Cookies on this website
We use cookies to ensure that we give you the best experience on our website. If you click 'Continue' we'll assume that you are happy to receive all cookies and you won't see this message again. Click 'Find out more' for information on how to change your cookie settings.

Potentially dangerous stimuli are important contenders for the capture of visual-spatial attention, and it has been suggested that an evolved fear module is preferentially activated by stimuli that are fear relevant in a phylogenetic sense (e.g., snakes, spiders, angry faces). In this study, a visual search task was used to test this hypothesis by directly contrasting phylogenetically (snakes) and ontogenetically (guns) fear-relevant stimuli. Results showed that the modern threat was detected as efficiently as the more ancient threat. Thus, both guns and snakes attracted attention more effectively than neutral stimuli (flowers, mushrooms, and toasters). These results support a threat superiority effect but not one that is preferentially accessed by threat-related stimuli of phylogenetic origin. The results are consistent with the view that faster detection of threat in visual search tasks may be more accurately characterized as relevance superiority effects rather than as threat superiority effects.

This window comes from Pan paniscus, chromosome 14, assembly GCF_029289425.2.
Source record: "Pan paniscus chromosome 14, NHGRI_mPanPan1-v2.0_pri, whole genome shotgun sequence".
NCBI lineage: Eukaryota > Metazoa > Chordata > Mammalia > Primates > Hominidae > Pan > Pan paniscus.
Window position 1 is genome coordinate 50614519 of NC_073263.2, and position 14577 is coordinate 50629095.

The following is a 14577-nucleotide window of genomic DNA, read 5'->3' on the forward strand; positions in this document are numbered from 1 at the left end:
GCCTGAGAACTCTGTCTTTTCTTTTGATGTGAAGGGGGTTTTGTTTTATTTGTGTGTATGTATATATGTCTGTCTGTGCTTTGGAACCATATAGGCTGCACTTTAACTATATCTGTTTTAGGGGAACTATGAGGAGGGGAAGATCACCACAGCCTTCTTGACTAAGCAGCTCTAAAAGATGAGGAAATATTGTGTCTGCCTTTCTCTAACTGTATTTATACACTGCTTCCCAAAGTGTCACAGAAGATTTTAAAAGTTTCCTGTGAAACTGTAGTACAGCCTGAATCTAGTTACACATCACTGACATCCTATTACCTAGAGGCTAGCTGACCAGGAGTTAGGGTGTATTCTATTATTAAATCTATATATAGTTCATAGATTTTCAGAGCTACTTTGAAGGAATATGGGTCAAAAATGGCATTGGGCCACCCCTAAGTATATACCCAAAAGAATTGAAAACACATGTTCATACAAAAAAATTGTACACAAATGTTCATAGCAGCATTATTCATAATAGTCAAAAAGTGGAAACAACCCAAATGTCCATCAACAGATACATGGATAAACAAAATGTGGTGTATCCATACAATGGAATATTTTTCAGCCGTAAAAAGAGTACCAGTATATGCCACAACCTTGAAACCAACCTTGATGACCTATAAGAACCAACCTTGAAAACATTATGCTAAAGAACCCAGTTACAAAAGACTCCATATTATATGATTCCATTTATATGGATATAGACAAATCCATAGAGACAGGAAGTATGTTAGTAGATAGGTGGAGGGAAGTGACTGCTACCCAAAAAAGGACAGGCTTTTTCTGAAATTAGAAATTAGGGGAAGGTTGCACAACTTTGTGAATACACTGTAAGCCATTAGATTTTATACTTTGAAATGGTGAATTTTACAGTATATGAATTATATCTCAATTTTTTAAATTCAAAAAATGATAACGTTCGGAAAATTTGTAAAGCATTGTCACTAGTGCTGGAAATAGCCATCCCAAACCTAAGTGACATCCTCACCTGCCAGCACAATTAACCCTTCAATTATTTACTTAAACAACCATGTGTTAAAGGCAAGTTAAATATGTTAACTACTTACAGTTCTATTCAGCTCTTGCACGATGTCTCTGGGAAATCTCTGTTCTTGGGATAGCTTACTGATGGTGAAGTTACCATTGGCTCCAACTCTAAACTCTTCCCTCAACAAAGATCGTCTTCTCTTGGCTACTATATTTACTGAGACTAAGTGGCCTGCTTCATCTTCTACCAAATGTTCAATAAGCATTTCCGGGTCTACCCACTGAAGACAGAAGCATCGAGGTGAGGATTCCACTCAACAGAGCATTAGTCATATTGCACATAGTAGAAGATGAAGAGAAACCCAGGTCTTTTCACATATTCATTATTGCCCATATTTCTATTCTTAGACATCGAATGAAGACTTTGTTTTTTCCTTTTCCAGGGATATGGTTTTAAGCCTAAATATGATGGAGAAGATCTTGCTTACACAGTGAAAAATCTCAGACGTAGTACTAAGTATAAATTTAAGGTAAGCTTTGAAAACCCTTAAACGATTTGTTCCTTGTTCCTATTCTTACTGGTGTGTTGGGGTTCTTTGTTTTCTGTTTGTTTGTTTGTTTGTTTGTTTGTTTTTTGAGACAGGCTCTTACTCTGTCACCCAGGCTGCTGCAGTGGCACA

Original publication

DOI

10.1037/1528-3542.7.4.691

Type

Journal article

Journal

Emotion

Publication Date

11/2007

Volume

7

Pages

691 - 696

Keywords

Adolescent, Adult, Animals, Attention, Fear, Female, Firearms, Humans, Male, Middle Aged, Reaction Time, Signal Detection, Psychological, Snakes, Visual Perception